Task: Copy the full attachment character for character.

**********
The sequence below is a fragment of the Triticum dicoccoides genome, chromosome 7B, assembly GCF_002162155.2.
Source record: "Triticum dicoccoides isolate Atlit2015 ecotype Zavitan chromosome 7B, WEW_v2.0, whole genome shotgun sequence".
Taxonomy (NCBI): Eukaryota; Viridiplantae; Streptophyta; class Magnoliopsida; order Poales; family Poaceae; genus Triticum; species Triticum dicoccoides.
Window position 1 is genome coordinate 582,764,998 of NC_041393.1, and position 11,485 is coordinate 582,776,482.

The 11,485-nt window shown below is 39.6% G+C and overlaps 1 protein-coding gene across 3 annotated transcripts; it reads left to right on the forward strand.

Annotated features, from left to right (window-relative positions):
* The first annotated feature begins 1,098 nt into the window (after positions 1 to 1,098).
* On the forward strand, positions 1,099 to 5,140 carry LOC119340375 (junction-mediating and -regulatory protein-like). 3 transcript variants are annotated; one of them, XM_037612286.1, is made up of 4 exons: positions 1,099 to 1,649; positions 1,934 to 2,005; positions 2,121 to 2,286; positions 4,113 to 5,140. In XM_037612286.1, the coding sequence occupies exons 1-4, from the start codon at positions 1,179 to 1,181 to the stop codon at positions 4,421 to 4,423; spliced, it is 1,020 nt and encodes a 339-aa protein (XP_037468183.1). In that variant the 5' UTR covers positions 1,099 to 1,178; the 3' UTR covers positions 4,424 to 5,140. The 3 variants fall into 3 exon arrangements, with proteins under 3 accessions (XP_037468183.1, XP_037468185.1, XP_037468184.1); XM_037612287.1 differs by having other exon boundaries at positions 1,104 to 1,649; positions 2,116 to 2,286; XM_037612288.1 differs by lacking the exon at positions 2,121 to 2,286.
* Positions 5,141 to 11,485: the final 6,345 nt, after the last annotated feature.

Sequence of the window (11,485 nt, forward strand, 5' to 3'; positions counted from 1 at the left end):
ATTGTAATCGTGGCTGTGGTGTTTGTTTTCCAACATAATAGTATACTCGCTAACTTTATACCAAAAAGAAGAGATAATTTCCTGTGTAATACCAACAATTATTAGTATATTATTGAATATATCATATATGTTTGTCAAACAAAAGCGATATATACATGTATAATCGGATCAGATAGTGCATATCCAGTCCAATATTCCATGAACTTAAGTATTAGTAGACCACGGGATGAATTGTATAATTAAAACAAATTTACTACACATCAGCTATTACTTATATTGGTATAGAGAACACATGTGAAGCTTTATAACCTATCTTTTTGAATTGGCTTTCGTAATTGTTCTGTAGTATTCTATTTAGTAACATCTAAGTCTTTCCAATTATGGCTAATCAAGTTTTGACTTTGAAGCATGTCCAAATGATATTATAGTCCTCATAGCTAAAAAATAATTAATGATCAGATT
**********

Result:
The sequence below is a fragment of the Triticum dicoccoides genome, chromosome 7B, assembly GCF_002162155.2.
Source record: "Triticum dicoccoides isolate Atlit2015 ecotype Zavitan chromosome 7B, WEW_v2.0, whole genome shotgun sequence".
Taxonomy (NCBI): Eukaryota; Viridiplantae; Streptophyta; class Magnoliopsida; order Poales; family Poaceae; genus Triticum; species Triticum dicoccoides.
Window position 1 is genome coordinate 582,764,998 of NC_041393.1, and position 11,485 is coordinate 582,776,482.

The 11,485-nt window shown below is 39.6% G+C and overlaps 1 protein-coding gene across 3 annotated transcripts; it reads left to right on the forward strand.

Annotated features, from left to right (window-relative positions):
* The first annotated feature begins 1,098 nt into the window (after positions 1 to 1,098).
* On the forward strand, positions 1,099 to 5,140 carry LOC119340375 (junction-mediating and -regulatory protein-like). 3 transcript variants are annotated; one of them, XM_037612286.1, is made up of 4 exons: positions 1,099 to 1,649; positions 1,934 to 2,005; positions 2,121 to 2,286; positions 4,113 to 5,140. In XM_037612286.1, the coding sequence occupies exons 1-4, from the start codon at positions 1,179 to 1,181 to the stop codon at positions 4,421 to 4,423; spliced, it is 1,020 nt and encodes a 339-aa protein (XP_037468183.1). In that variant the 5' UTR covers positions 1,099 to 1,178; the 3' UTR covers positions 4,424 to 5,140. The 3 variants fall into 3 exon arrangements, with proteins under 3 accessions (XP_037468183.1, XP_037468185.1, XP_037468184.1); XM_037612287.1 differs by having other exon boundaries at positions 1,104 to 1,649; positions 2,116 to 2,286; XM_037612288.1 differs by lacking the exon at positions 2,121 to 2,286.
* Positions 5,141 to 11,485: the final 6,345 nt, after the last annotated feature.

Sequence of the window (11,485 nt, forward strand, 5' to 3'; positions counted from 1 at the left end):
ATTGTAATCGTGGCTGTGGTGTTTGTTTTCCAACATAATAGTATACTCGCTAACTTTATACCAAAAAGAAGAGATAATTTCCTGTGTAATACCAACAATTATTAGTATATTATTGAATATATCATATATGTTTGTCAAACAAAAGCGATATATACATGTATAATCGGATCAGATAGTGCATATCCAGTCCAATATTCCATGAACTTAAGTATTAGTAGACCACGGGATGAATTGTATAATTAAAACAAATTTACTACACATCAGCTATTACTTATATTGGTATAGAGAACACATGTGAAGCTTTATAACCTATCTTTTTGAATTGGCTTTCGTAATTGTTCTGTAGTATTCTATTTAGTAACATCTAAGTCTTTCCAATTATGGCTAATCAAGTTTTGACTTTGAAGCATGTCCAAATGATATTATAGTCCTCATAGCTAAAAAATAATTAATGATCAGATT